Editor’s Note: Donald Kohn delivered the following remarks at a National Bureau of Economic Research conference on the euro crises on July 12, 2012. While the conference was conducted under the Chatham House Rule, Kohn has elected to post his speech on the Brookings website.
For my contribution to this panel, I’ve been asked to reflect on my experience as a policy maker dealing with banking challenges as it might apply to the Euro area. The most important and fundamental challenge is restoring confidence in banks and the flow of private capital into the banking system. We met with some success in bringing private capital into the banking system in the U.S. in 2009, and I will look at what we did to bring this about and reflect on European actions in this light.
The U.S. Response
It’s useful to start by recalling what didn’t work in the U.S. In the summer of 2008, Congress authorized infusions of capital and liquidity for Fannie Mae and Freddie Mac. The theory was that the availability of government backstops would restore confidence and make their very use unnecessary (Secretary Paulson’s “big bazooka”.) Before long, however, the government assistance had to be activated. The problems of these two GSEs were too deep for market confidence to be bolstered by a promise; and the possibility of government capital coming in actually scared off private equity capital, which saw itself at risk of substantial dilution by the government with uncertain governance consequences. So, just promising support often isn’t enough and can even be counterproductive.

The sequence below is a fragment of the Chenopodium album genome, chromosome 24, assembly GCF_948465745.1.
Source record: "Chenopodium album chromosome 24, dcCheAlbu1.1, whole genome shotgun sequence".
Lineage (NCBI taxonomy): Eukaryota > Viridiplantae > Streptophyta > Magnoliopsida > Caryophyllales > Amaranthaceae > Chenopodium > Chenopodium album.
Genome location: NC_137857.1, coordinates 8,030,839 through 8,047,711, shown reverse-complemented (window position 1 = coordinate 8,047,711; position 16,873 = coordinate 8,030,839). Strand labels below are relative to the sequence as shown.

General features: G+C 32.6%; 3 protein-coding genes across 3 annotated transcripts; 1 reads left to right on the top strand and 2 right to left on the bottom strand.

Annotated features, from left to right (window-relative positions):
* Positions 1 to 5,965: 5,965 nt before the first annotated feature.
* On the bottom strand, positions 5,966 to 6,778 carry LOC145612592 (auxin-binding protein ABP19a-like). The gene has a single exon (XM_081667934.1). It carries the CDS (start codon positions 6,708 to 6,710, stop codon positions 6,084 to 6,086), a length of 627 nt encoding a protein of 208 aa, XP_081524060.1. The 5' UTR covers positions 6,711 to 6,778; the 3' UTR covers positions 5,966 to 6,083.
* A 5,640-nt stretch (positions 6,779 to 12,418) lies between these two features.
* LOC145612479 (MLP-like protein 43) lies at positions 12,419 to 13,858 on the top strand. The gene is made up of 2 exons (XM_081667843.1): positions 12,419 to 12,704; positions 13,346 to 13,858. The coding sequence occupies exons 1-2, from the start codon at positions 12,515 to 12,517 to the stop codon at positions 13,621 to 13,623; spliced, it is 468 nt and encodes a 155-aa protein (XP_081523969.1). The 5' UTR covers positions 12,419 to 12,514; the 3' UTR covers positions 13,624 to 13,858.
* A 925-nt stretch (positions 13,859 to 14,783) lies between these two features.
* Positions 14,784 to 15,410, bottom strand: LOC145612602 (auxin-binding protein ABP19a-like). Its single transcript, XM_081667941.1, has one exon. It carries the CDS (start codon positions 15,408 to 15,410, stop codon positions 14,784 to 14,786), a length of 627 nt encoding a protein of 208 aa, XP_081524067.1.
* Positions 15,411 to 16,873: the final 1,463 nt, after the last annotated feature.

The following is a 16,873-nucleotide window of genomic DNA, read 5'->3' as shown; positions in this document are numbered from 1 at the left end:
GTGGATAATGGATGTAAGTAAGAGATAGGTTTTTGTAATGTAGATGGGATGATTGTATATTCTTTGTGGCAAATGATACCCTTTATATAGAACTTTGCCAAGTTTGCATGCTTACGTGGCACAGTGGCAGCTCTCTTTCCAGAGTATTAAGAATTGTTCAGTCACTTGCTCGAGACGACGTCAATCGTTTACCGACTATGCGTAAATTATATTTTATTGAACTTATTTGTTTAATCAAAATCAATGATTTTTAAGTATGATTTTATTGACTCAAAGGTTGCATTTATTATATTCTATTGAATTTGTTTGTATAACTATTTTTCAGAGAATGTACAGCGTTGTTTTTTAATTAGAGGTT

In October 2008, following the passage of TARP, the government followed what was then the standard playbook—derived from earlier experience in Scandinavia and elsewhere— for dealing with a banking crisis: inject capital; guarantee senior debt; make liquidity readily available at the central bank discount window; and ease monetary policy aggressively. These actions were helpful, but they were not comprehensive enough to restore confidence and end the adverse spiral of asset price declines, tightening credit, and sharply weakening spending. Private capital continued to shun banks and other financial institutions.